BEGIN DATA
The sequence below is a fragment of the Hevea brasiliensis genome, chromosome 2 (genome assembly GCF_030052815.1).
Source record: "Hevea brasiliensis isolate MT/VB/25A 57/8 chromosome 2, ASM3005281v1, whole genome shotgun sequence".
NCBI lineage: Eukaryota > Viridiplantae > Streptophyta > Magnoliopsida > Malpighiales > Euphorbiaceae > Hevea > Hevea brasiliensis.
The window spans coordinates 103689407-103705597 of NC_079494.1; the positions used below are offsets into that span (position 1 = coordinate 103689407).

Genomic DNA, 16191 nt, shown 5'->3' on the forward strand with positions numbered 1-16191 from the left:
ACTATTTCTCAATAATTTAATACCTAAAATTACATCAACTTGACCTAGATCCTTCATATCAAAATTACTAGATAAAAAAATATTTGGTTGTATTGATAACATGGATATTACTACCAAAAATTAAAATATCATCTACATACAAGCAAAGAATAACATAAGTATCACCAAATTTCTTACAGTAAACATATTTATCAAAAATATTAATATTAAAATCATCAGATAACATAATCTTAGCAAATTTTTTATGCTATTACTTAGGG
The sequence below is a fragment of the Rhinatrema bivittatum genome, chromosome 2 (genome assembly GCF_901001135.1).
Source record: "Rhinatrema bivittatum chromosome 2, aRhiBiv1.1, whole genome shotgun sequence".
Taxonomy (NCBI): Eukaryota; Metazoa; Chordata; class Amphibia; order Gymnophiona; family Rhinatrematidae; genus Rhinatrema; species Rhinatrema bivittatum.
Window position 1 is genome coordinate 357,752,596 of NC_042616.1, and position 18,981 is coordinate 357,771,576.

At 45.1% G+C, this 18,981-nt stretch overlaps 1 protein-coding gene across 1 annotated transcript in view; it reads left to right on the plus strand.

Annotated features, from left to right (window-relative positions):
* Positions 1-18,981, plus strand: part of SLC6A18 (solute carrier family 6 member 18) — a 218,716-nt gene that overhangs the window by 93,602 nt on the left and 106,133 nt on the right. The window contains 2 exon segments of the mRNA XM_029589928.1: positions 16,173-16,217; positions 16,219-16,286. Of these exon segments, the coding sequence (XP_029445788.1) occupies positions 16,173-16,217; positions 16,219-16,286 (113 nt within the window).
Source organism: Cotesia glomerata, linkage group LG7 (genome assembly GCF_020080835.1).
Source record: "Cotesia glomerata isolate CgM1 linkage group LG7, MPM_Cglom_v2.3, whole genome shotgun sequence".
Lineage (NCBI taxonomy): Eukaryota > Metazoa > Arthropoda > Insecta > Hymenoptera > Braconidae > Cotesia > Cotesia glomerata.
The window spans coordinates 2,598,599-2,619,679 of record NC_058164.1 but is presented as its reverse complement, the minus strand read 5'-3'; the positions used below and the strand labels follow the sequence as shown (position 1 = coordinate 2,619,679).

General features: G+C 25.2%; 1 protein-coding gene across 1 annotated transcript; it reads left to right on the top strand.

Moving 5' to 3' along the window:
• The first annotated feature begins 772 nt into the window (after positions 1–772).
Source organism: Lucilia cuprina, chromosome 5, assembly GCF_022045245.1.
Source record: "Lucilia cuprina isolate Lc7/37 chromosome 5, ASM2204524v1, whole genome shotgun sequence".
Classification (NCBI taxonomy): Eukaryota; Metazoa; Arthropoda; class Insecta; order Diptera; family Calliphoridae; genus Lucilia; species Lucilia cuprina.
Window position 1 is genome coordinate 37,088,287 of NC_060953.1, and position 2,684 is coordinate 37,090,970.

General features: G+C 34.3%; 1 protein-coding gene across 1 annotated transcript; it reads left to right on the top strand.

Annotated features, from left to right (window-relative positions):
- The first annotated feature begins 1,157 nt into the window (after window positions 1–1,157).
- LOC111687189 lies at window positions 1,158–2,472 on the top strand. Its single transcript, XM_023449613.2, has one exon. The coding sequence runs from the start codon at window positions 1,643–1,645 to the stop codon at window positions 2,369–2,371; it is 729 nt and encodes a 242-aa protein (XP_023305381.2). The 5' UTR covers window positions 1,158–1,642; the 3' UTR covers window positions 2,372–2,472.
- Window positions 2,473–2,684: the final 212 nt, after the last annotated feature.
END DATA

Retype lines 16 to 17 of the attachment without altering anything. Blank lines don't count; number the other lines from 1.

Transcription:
Lineage (NCBI taxonomy): Eukaryota > Metazoa > Arthropoda > Insecta > Hymenoptera > Braconidae > Cotesia > Cotesia glomerata.
The window spans coordinates 2,598,599-2,619,679 of record NC_058164.1 but is presented as its reverse complement, the minus strand read 5'-3'; the positions used below and the strand labels follow the sequence as shown (position 1 = coordinate 2,619,679).